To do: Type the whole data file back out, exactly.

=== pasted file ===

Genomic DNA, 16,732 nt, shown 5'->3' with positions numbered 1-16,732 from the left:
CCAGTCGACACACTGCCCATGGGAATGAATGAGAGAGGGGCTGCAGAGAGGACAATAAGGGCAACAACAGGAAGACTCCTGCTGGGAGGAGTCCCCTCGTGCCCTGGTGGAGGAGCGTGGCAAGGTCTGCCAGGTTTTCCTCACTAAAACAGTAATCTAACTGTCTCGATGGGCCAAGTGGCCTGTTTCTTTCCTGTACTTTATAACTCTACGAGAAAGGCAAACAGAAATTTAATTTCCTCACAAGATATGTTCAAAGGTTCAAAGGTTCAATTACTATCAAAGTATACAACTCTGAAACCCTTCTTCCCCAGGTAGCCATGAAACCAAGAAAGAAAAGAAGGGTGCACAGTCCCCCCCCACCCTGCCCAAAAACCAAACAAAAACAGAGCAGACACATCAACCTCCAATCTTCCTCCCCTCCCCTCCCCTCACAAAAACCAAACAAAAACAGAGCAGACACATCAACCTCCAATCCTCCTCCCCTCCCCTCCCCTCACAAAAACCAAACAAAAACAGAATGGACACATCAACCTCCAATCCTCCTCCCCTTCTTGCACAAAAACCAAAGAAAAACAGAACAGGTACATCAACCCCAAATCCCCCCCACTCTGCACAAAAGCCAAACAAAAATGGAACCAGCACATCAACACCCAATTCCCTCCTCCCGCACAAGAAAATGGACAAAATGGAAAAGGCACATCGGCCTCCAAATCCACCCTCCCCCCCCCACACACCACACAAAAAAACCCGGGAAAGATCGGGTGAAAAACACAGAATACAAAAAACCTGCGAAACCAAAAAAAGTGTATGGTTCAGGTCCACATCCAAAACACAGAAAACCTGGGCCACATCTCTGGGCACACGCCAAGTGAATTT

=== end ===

Genomic DNA, 16,732 nt, shown 5'->3' with positions numbered 1-16,732 from the left:
CCAGTCGACACACTGCCCATGGGAATGAATGAGAGAGGGGCTGCAGAGAGGACAATAAGGGCAACAACAGGAAGACTCCTGCTGGGAGGAGTCCCCTCGTGCCCTGGTGGAGGAGCGTGGCAAGGTCTGCCAGGTTTTCCTCACTAAAACAGTAATCTAACTGTCTCGATGGGCCAAGTGGCCTGTTTCTTTCCTGTACTTTATAACTCTACGAGAAAGGCAAACAGAAATTTAATTTCCTCACAAGATATGTTCAAAGGTTCAAAGGTTCAATTACTATCAAAGTATACAACTCTGAAACCCTTCTTCCCCAGGTAGCCATGAAACCAAGAAAGAAAAGAAGGGTGCACAGTCCCCCCCCACCCTGCCCAAAAACCAAACAAAAACAGAGCAGACACATCAACCTCCAATCTTCCTCCCCTCCCCTCCCCTCACAAAAACCAAACAAAAACAGAGCAGACACATCAACCTCCAATCCTCCTCCCCTCCCCTCCCCTCACAAAAACCAAACAAAAACAGAATGGACACATCAACCTCCAATCCTCCTCCCCTTCTTGCACAAAAACCAAAGAAAAACAGAACAGGTACATCAACCCCAAATCCCCCCCACTCTGCACAAAAGCCAAACAAAAATGGAACCAGCACATCAACACCCAATTCCCTCCTCCCGCACAAGAAAATGGACAAAATGGAAAAGGCACATCGGCCTCCAAATCCACCCTCCCCCCCCCACACACCACACAAAAAAACCCGGGAAAGATCGGGTGAAAAACACAGAATACAAAAAACCTGCGAAACCAAAAAAAGTGTATGGTTCAGGTCCACATCCAAAACACAGAAAACCTGGGCCACATCTCTGGGCACACGCCAAGTGAATTT